Hey there, ladies, gentlemen, and all other gender identities! You’re part of the way into the semester now, but there is still far more to discover at Cuesta College. That’s why, today, it’s time to share two tidbits of information that you may not yet know. Let’s begin at that place so many start—the main building, where all of the counselors and such are. This is the place to pay account fees, plan out academic calendars, and sign up for further classes. But did you know that it’s also the location of Cuesta’s gender-neutral bathrooms? There are two in a hallway, each single use, each kept very clean. These are perfect for those who, for example, are beginning a gender transition or otherwise identify as something they don’t want to be misunderstood should they use a “specific” bathroom. The truth of the matter is that here in California, you are legally allowed to use whatever bathroom you feel comfortable with, but “comfortable” is key! Now let’s not abuse these nice bathrooms. Keep them in nice shape!
Moving forward from the main building, if travelling toward the more artsy side of the school, one can admire an exhibit or two of the latest talent to grace Cuesta’s walls. Now, for art students and even music students, this is hardly real news. But the campus is large enough that many students have not even visited that general area, or at least known where to poke. Well, try poking in the Wicked Step-Gallery, thusly named for being essentially a tiny indoor hallway, but featuring whatever art class projects are currently on display. There’s an intriguing element to observing how a single prompt can lead to such widely-varied results, and it does your peers good to know their work is appreciated.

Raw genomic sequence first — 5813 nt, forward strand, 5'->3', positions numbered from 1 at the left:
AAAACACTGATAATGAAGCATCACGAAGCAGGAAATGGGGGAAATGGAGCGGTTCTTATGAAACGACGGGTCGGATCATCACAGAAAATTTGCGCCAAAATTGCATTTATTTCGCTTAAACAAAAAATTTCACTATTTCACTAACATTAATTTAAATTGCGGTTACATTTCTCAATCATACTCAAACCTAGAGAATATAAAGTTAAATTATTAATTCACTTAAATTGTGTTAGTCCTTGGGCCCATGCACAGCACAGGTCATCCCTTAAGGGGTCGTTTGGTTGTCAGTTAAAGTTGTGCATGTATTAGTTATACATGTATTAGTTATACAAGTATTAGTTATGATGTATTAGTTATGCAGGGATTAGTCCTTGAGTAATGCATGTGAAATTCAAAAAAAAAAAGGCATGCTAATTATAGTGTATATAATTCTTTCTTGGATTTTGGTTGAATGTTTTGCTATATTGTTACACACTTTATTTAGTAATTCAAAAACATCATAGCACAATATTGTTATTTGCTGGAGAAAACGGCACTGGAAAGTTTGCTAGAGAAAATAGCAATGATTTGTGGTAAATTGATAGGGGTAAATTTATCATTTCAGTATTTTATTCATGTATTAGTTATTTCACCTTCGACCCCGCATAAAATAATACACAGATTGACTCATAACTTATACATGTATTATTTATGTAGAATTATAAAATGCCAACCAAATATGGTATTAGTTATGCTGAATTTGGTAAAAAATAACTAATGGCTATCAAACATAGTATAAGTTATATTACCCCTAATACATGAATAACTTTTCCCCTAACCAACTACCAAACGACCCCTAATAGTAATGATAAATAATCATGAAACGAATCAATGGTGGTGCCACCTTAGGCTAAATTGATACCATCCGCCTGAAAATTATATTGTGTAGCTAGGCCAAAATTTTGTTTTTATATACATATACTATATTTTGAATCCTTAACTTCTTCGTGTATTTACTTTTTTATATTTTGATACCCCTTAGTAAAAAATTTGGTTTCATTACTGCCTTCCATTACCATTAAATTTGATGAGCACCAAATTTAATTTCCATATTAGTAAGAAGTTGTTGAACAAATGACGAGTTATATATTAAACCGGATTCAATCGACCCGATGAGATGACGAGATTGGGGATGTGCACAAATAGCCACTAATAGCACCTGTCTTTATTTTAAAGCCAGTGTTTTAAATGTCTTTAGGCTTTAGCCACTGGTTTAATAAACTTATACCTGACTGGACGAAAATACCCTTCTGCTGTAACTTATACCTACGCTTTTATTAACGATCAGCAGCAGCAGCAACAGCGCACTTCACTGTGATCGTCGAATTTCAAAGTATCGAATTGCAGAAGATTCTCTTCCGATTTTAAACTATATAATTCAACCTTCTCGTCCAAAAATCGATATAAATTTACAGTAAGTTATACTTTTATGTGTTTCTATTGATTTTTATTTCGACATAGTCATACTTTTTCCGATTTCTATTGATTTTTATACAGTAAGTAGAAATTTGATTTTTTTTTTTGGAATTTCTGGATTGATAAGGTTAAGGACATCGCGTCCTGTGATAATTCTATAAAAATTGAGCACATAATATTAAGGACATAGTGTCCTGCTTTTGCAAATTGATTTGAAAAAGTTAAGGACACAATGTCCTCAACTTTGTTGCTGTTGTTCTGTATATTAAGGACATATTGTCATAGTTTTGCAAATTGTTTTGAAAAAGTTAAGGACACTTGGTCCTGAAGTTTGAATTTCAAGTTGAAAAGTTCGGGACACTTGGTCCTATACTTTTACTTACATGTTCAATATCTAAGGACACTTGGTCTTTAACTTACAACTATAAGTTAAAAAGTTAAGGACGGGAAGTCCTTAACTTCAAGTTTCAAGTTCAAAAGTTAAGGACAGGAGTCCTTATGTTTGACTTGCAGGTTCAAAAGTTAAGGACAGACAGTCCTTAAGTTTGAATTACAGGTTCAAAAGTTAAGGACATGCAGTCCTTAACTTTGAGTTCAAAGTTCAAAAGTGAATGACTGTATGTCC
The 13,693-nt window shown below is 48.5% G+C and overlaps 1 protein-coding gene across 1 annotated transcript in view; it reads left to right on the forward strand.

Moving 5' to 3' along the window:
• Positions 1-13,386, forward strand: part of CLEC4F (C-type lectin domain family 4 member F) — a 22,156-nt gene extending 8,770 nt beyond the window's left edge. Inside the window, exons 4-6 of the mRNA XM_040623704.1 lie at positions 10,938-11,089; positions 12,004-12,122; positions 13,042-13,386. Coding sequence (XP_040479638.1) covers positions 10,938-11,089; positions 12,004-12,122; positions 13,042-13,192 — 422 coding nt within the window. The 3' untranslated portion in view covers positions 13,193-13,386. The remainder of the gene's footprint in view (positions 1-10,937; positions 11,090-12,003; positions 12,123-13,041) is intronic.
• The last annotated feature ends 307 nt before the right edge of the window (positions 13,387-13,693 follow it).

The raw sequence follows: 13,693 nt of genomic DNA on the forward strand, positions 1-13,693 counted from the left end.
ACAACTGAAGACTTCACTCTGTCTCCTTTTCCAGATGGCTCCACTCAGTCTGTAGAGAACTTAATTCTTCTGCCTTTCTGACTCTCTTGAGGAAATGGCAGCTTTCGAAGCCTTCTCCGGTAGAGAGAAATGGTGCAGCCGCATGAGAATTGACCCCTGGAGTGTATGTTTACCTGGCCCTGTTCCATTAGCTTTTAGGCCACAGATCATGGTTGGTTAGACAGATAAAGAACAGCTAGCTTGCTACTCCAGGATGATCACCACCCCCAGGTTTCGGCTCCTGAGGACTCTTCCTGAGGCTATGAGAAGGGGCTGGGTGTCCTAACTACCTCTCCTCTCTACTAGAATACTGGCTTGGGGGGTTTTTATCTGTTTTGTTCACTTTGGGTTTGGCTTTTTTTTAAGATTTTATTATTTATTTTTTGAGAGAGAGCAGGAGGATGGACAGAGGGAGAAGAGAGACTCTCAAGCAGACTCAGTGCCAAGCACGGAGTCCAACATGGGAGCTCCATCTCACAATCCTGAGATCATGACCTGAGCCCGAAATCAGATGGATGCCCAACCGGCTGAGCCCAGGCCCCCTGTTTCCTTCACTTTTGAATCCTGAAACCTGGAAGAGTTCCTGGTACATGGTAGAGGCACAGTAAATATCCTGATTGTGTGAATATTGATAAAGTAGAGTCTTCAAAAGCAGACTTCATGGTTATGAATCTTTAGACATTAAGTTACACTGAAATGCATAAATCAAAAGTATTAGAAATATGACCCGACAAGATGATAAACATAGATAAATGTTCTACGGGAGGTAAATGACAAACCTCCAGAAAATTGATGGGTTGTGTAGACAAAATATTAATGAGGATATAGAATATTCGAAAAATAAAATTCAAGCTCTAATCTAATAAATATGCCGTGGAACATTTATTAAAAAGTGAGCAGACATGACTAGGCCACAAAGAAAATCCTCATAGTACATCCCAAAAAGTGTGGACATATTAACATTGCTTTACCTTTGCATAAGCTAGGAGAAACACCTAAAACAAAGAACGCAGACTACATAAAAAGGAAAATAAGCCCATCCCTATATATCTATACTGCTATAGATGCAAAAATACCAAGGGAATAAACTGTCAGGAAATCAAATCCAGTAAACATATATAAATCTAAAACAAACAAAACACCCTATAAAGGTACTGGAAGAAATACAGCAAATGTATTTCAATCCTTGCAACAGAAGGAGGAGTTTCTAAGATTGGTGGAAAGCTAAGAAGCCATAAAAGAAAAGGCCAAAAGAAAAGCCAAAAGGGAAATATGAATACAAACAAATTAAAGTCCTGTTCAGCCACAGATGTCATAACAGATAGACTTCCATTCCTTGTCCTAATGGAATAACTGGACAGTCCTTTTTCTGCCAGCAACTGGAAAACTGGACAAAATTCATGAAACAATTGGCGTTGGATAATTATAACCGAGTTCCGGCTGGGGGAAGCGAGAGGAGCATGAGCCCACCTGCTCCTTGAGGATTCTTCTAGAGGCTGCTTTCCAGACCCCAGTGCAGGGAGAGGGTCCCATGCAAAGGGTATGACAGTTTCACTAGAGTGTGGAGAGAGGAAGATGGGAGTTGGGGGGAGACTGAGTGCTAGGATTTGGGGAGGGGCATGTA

Near that hallway is the Harold J. Miossi art gallery, which features an ever-rotating selection of exhibits (one at a time, of course) by various guests artists, with each new exhibit generally featuring an opening ceremony with question-and-answer discussion. Currently, you have one week left to enjoy the Satirical Street Posters of Robbie Conal, which aim, with biting humor, to make guest think about whatever social, political, or other subjects are depicted. Conal has described his work as “satirical counter-infotainment. ... If they tickle people into thinking along with me about social and political issues, I’m a happy man.”
Contributor Lola White-Sanborn would love to hear your school’s secrets, but promises not to break open the diary it’s got hidden in its leftmost pillowcase just to find them out. Send them to her yourself, along with any other collegiate news, via firstname.lastname@example.org!